We are blessed at Silverstream to have a rich treasury of patristic lessons at Matins. Our patristic lectionary, complete with proper responsories for each lesson, is the on–going work of Dom Benedict, who has a special gift for assorting appropriate patristic texts to the lessons from Sacred Scripture read each morning at Matins.

Today’s lesson, taken from Saint Bernard’s well–known sermon on Psalm 90 (Qui habitat), is a kindly light for souls journeying in darkness and distress.

From a Sermon on Psalm 90 by St Bernard, Abbot & Doctor

To be Near God is My Good

“I will be with thee in distress,” says God.  What else then should I long for but distress?  “For me, to be near God is my good”; and even more, “to make the Lord God my refuge,” for he says, “I will deliver thee and glorify thee.”  “I will be with you in distress”: and he adds: “I found delight in mankind”.  Emmanuel, God with us.

Near Those Whose Heart is Distressed

He came down to be near those whose heart is distressed, to be with us in distress.  But a day will come when we “will be caught up in the clouds to meet the Lord. Thenceforth we shall be with the Lord unceasingly.”  If we take care to have him always as a companion along the way, he will give us the kingdom in return; better still, he will be the Kingdom for us, provided that he is now our Way.

Gold is Tried in Fire

Lord, it is good for me to be in distress, provided that thou art there with me; that is much better for me than to reign without thee, rejoice without thee, or be glorified without thee.  It is far better for me to cleave to thee in distress, to have thee with me in the crucible than to be without thee in heaven.  “For what have I in heaven, and from thee what have I wished upon earth?”  “Gold is tried in fire and the just in the trials of distress.”  It is there, among those who are gathered in thy Name that thou art present, as once thou wert with the three young men.  Why should we be afraid and make every effort to flee from the crucible?  The fire burns, but the Lord is with us in distress.  “If God is for us, who can be against us?”  If it is also he who saves, who can charm us out of his hand?  Who could snatch us from his hand?  Finally, if it is God who glorifies, who can deprive us of glory and humiliate us?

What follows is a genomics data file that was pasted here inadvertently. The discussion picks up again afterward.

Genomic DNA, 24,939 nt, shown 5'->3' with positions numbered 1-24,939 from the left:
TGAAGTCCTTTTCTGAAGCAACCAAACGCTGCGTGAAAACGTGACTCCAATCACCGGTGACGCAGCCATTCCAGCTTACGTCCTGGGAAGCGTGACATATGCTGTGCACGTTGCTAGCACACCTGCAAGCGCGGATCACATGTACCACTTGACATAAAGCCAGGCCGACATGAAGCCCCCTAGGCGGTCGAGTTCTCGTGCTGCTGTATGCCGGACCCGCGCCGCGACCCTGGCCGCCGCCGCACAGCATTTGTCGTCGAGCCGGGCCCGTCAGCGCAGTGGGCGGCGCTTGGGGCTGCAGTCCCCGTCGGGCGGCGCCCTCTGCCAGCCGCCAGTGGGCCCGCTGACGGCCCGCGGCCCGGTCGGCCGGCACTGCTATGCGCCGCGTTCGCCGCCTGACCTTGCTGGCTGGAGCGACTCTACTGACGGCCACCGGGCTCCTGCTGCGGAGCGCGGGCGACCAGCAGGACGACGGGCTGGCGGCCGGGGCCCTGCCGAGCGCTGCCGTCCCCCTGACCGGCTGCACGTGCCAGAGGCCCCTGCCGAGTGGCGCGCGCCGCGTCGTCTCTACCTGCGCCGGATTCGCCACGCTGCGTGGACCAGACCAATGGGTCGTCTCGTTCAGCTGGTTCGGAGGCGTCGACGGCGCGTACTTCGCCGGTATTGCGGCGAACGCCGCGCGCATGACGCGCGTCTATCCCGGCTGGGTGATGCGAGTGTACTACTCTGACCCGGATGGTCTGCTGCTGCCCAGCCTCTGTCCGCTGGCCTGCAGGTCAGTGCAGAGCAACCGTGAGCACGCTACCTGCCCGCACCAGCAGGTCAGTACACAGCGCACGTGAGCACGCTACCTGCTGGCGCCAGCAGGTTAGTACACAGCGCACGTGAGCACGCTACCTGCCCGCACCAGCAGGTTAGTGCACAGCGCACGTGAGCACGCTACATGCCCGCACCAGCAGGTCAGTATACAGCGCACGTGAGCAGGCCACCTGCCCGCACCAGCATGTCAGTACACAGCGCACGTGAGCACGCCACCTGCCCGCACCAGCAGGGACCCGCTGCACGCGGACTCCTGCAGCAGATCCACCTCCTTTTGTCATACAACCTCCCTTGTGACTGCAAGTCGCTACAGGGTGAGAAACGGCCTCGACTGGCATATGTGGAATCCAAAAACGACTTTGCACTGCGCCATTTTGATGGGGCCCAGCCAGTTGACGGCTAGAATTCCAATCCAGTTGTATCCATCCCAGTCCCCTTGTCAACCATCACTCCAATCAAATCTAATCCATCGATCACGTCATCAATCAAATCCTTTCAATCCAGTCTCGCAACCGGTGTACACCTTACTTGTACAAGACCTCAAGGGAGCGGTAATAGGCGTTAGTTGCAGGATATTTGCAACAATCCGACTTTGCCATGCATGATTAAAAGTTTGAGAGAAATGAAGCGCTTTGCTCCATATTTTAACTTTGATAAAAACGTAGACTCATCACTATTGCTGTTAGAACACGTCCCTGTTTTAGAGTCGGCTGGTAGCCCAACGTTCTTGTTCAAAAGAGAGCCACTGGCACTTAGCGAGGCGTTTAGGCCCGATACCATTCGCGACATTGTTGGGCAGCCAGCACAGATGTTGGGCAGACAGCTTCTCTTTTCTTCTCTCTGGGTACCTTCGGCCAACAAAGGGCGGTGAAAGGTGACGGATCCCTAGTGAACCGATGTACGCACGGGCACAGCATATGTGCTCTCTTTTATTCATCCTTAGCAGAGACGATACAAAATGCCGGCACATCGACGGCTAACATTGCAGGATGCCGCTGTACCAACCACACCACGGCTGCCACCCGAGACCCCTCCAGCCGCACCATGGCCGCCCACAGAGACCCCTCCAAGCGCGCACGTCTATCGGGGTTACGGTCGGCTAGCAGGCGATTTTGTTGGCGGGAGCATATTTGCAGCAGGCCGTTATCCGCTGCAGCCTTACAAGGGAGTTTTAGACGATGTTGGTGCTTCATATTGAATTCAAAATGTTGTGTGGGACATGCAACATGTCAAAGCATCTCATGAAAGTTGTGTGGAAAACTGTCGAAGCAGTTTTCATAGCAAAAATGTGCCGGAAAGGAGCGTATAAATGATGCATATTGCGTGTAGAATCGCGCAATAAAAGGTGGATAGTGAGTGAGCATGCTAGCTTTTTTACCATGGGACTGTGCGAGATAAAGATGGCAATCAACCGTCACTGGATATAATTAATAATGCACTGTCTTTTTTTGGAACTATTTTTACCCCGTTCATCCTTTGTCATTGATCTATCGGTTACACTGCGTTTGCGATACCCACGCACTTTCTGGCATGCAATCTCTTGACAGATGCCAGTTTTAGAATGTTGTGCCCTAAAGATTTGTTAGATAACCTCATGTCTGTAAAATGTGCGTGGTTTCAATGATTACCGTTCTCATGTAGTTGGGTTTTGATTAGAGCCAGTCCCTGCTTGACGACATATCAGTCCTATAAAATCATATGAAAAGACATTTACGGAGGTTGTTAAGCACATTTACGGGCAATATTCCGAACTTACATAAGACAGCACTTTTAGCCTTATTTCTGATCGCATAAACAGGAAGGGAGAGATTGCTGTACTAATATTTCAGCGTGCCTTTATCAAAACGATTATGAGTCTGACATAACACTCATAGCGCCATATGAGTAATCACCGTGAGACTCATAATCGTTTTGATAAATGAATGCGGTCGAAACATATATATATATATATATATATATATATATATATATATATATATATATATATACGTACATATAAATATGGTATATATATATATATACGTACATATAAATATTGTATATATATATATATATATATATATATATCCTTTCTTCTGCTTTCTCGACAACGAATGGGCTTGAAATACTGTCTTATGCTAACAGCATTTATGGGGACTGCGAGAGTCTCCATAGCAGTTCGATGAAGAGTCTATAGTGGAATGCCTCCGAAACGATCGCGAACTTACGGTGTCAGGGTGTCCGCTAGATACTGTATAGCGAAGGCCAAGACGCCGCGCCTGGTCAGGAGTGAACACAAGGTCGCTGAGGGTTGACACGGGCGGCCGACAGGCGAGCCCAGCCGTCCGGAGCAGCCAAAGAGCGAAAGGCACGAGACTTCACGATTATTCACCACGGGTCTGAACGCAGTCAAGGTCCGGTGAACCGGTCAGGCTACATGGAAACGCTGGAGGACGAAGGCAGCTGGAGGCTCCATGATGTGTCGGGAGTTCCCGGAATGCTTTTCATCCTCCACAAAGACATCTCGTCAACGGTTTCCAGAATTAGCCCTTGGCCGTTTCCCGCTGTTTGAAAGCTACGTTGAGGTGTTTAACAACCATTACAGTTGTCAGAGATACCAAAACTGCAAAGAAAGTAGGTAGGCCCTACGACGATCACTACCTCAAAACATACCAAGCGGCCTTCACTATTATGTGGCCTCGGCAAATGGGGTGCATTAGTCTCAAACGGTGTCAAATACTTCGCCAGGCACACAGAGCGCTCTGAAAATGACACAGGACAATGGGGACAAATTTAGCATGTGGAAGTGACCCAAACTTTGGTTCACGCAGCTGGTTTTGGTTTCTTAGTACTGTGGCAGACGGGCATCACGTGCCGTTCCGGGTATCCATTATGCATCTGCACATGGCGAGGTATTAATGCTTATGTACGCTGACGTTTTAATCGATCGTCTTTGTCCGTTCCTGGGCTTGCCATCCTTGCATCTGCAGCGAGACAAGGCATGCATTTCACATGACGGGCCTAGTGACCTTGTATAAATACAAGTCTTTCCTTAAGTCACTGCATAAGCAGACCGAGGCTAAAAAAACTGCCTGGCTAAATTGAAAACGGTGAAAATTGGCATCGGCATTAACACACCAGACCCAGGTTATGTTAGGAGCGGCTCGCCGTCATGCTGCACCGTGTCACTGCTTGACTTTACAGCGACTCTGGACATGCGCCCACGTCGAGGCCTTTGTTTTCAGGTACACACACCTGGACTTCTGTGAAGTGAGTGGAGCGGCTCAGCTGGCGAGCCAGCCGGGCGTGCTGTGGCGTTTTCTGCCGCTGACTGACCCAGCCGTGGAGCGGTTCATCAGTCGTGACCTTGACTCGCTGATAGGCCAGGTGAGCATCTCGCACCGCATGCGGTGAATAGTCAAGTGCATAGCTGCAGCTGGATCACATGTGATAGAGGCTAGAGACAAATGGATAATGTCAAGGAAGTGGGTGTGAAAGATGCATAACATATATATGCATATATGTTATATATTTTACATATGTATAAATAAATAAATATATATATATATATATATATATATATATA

No Cure Except for Thee to Humble Thyself

“With length of days will I gratify thee”, answers the Lord.  This says clearly: I know what thou desirest, for what thou thirsteth, and what thou cravest.  Thou cravest not gold and silver, sensual pleasures, curiosities, or dignities of any kind.  All of these are no help to thee; there is no cure except for thee to humble thyself in the depths of thy heart and refuse to give thine attention to that which cannot satisfy thee.  Thou art not unaware in whose image thou hast been created, and of what greatness thou art capable; thou desirest not a meagre profit to be for thee the occasion of an immense frustration.  Hence, “with length of days will I gratify thee,” for only the true Light can restore thee, only the eternal Light can satisfy thee — that Light whose length knows no end, whose brightness knows no dimming, and whose fulness knows no completion.

All of you who feel heavily the weight of the cross . . .

All of you who feel heavily the weight of the cross, you who are poor and abandoned, you who weep, you who are persecuted for justice, you who are ignored, you the unknown victims of suffering, take courage.  You are the preferred children of the Kingdom of God, the kingdom of hope, happiness and life.  You are the brothers of the suffering Christ, and with Him, if you wish, you are saving the world.

This is the Christian science of suffering, the only one which gives peace.  Know that you are not alone, separated, abandoned or useless.  You have been called by Christ and are His living and transparent image.

Sound like something from Pope Francis?  Wrong.  This is an excerpt from the Second Vatican Council closing speeches.  There are some things in the Church that just do not change.

Follow

Get every new post delivered to your Inbox.

Join 934 other followers